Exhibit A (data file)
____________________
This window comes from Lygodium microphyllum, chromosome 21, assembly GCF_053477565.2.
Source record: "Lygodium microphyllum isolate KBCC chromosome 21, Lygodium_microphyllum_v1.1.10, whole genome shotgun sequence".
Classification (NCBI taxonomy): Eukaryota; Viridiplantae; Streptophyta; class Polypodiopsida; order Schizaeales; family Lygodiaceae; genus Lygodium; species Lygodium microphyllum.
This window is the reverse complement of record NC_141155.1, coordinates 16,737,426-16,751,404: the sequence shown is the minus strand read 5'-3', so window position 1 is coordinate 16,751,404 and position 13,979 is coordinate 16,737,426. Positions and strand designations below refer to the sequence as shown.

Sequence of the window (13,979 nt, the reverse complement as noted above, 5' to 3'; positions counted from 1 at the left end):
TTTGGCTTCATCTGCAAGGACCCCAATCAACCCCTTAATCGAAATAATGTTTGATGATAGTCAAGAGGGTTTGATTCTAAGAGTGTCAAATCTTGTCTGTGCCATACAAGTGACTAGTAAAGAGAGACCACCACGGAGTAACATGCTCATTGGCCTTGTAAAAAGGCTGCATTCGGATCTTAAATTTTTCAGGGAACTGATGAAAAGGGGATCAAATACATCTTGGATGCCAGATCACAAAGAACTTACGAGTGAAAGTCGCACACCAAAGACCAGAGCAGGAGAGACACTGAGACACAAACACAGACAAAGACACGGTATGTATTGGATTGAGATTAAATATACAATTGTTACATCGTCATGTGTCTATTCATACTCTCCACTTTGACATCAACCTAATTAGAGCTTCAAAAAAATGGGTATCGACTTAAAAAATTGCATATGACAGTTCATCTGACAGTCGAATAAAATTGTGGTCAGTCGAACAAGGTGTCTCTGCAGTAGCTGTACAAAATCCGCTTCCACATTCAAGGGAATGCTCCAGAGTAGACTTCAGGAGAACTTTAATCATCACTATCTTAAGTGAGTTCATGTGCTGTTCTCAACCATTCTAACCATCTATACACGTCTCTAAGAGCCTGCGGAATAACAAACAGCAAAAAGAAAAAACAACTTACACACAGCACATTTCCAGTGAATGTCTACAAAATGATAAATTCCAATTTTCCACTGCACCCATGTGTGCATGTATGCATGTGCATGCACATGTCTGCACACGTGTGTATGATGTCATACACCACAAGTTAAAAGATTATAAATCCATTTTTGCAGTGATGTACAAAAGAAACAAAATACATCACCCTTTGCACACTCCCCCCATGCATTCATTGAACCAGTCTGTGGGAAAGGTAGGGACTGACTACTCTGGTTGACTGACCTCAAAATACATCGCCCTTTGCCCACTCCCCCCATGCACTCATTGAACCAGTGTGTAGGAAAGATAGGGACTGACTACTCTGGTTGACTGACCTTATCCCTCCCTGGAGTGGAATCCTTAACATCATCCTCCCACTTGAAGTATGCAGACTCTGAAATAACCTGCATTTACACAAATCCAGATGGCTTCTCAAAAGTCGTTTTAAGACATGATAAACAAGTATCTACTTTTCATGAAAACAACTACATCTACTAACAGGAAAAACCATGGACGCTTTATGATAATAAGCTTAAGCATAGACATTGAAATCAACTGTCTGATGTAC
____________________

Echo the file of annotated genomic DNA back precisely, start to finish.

This window comes from Lygodium microphyllum, chromosome 21, assembly GCF_053477565.2.
Source record: "Lygodium microphyllum isolate KBCC chromosome 21, Lygodium_microphyllum_v1.1.10, whole genome shotgun sequence".
Classification (NCBI taxonomy): Eukaryota; Viridiplantae; Streptophyta; class Polypodiopsida; order Schizaeales; family Lygodiaceae; genus Lygodium; species Lygodium microphyllum.
This window is the reverse complement of record NC_141155.1, coordinates 16,737,426-16,751,404: the sequence shown is the minus strand read 5'-3', so window position 1 is coordinate 16,751,404 and position 13,979 is coordinate 16,737,426. Positions and strand designations below refer to the sequence as shown.

Sequence of the window (13,979 nt, the reverse complement as noted above, 5' to 3'; positions counted from 1 at the left end):
TTTGGCTTCATCTGCAAGGACCCCAATCAACCCCTTAATCGAAATAATGTTTGATGATAGTCAAGAGGGTTTGATTCTAAGAGTGTCAAATCTTGTCTGTGCCATACAAGTGACTAGTAAAGAGAGACCACCACGGAGTAACATGCTCATTGGCCTTGTAAAAAGGCTGCATTCGGATCTTAAATTTTTCAGGGAACTGATGAAAAGGGGATCAAATACATCTTGGATGCCAGATCACAAAGAACTTACGAGTGAAAGTCGCACACCAAAGACCAGAGCAGGAGAGACACTGAGACACAAACACAGACAAAGACACGGTATGTATTGGATTGAGATTAAATATACAATTGTTACATCGTCATGTGTCTATTCATACTCTCCACTTTGACATCAACCTAATTAGAGCTTCAAAAAAATGGGTATCGACTTAAAAAATTGCATATGACAGTTCATCTGACAGTCGAATAAAATTGTGGTCAGTCGAACAAGGTGTCTCTGCAGTAGCTGTACAAAATCCGCTTCCACATTCAAGGGAATGCTCCAGAGTAGACTTCAGGAGAACTTTAATCATCACTATCTTAAGTGAGTTCATGTGCTGTTCTCAACCATTCTAACCATCTATACACGTCTCTAAGAGCCTGCGGAATAACAAACAGCAAAAAGAAAAAACAACTTACACACAGCACATTTCCAGTGAATGTCTACAAAATGATAAATTCCAATTTTCCACTGCACCCATGTGTGCATGTATGCATGTGCATGCACATGTCTGCACACGTGTGTATGATGTCATACACCACAAGTTAAAAGATTATAAATCCATTTTTGCAGTGATGTACAAAAGAAACAAAATACATCACCCTTTGCACACTCCCCCCATGCATTCATTGAACCAGTCTGTGGGAAAGGTAGGGACTGACTACTCTGGTTGACTGACCTCAAAATACATCGCCCTTTGCCCACTCCCCCCATGCACTCATTGAACCAGTGTGTAGGAAAGATAGGGACTGACTACTCTGGTTGACTGACCTTATCCCTCCCTGGAGTGGAATCCTTAACATCATCCTCCCACTTGAAGTATGCAGACTCTGAAATAACCTGCATTTACACAAATCCAGATGGCTTCTCAAAAGTCGTTTTAAGACATGATAAACAAGTATCTACTTTTCATGAAAACAACTACATCTACTAACAGGAAAAACCATGGACGCTTTATGATAATAAGCTTAAGCATAGACATTGAAATCAACTGTCTGATGTAC